Fassbender Makes Movie Comeback in Fincher’s ”The Killer”

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Michael Fassbender Returns to Venice Film Festival with “The Killer”

After years away from the big screen due to his racing career, Michael Fassbender made a dramatic return at the Venice Film Festival, portraying a ruthless assassin in David Fincher’s Netflix film, “The Killer.” Fassbender, a German-Irish actor, ventured into professional motor racing in 2017, initially joining the Ferrari Challenge and later participating in the European Le Mans Series. This detour from acting, where he had showcased his talent in both blockbusters like the “X-Men” series and intense roles in films like “12 Years a Slave” and “Hunger,” led to his absence from the film industry.

The Role and Filming of “The Killer”

In discussing Fassbender’s return, David Fincher emphasized the challenge of fitting the project into Fassbender’s busy racing schedule. The filmmaker sought an actor who could exude menace without being overly intimidating. Fincher humorously noted his desire for viewers to feel uneasy about the person standing behind them in a Home Depot after watching the film. “The Killer” is a darkly comic yet high-octane revenge story, where Fassbender’s hitman strives to maintain professionalism but is constantly pushed to improvise as events spiral out of control. The film garnered a more favorable reception than Fincher’s earlier work, “Fight Club,” which faced boos at the Venice Film Festival in 1999 before becoming a cult classic. The Guardian awarded “The Killer” five stars, praising Fincher’s direction and Fassbender’s enigmatic performance.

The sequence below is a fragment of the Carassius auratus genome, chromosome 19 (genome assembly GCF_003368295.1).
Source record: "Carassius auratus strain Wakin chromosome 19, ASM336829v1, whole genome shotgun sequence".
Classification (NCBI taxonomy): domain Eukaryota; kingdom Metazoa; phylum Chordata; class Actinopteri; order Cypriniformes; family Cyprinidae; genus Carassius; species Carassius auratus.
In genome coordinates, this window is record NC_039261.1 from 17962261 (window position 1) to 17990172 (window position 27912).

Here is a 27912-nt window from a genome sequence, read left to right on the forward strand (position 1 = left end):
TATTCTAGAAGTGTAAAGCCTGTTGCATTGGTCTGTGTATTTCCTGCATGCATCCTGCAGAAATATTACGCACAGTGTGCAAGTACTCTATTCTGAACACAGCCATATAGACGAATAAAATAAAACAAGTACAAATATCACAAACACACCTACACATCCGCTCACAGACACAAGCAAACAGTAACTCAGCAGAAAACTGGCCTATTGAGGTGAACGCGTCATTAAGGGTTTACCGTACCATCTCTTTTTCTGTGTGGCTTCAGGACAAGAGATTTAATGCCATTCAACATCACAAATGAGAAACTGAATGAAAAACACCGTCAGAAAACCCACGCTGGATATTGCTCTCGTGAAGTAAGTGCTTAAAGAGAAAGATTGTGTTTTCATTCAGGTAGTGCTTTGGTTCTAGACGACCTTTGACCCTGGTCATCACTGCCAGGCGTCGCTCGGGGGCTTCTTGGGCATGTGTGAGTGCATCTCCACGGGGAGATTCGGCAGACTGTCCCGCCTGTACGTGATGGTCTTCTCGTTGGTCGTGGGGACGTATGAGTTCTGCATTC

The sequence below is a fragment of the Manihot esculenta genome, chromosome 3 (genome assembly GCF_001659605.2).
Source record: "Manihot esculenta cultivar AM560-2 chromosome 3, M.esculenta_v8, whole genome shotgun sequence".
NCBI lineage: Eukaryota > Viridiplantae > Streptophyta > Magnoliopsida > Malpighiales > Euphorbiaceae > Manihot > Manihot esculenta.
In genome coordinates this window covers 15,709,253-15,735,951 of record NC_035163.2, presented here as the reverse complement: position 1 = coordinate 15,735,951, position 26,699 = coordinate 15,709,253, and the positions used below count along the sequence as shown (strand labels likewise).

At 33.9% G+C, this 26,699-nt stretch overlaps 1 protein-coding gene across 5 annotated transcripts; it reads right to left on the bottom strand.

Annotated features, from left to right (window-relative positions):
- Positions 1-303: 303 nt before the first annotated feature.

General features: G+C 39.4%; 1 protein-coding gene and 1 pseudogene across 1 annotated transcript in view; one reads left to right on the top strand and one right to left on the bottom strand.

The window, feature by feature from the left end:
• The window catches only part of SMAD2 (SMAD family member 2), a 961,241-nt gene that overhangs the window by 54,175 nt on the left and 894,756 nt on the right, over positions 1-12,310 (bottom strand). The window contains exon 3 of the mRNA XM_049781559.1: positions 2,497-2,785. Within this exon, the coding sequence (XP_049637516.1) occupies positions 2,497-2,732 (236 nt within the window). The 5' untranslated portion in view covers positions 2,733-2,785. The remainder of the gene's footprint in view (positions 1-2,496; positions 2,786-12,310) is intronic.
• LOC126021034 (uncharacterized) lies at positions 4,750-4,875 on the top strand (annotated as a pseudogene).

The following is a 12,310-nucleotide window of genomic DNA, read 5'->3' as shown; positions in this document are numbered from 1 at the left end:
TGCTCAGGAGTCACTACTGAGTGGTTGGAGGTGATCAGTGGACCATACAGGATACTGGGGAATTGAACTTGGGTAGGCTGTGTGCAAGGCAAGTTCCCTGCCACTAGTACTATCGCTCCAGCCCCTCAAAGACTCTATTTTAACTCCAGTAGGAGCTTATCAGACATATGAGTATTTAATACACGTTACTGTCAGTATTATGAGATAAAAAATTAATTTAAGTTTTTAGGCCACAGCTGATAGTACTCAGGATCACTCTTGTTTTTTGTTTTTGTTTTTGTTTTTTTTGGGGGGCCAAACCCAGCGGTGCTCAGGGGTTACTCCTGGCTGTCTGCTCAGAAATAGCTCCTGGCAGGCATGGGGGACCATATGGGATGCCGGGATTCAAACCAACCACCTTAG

Hollywood Strike Impacts Venice Festival

The ongoing Hollywood strike, primarily focused on issues of pay in the streaming era and concerns about AI’s potential impact on the industry, had implications at the Venice Film Festival. Due to the strike, Fassbender and co-star Tilda Swinton were unable to attend the premiere of “The Killer.” Fassbender had previously won the acting award at the festival in 2011 for his role in “Shame.” The strike also led to the absence of other prominent stars, such as Emma Stone and Bradley Cooper, who received acclaim for their respective films, “Poor Things” and “Maestro.” Actress Lea Seydoux was not present for the premiere of “The Beast,” a well-received film exploring AI and love transcending eras, akin to David Lynch’s style. In light of these circumstances, the film producers conveyed a message acknowledging the challenges faced by actors and writers in sustaining their livelihoods.

Fincher’s Ties to Netflix and Thoughts on the Strike

David Fincher, closely associated with Netflix as the producer of hits like “House of Cards” and “Mindhunter,” expressed his perspective on the strike, particularly given its impact on the production of “The Killer” during the pandemic. The director shared his understanding of both sides of the dispute and emphasized the need for dialogue to resolve the ongoing issues within the industry. “The Killer” also marks a reunion for Fincher with Andrew Kevin Walker, the writer of his breakout thriller “Seven.”

In summary, Michael Fassbender’s return to acting in “The Killer” at the Venice Film Festival garnered attention, while the ongoing Hollywood strike disrupted the festival’s usual star-studded red carpet. Despite the challenges posed by the strike, Fincher’s film received praise, and the director offered his perspective on the industry’s current state.

SOURCE: Ref Image from Collider

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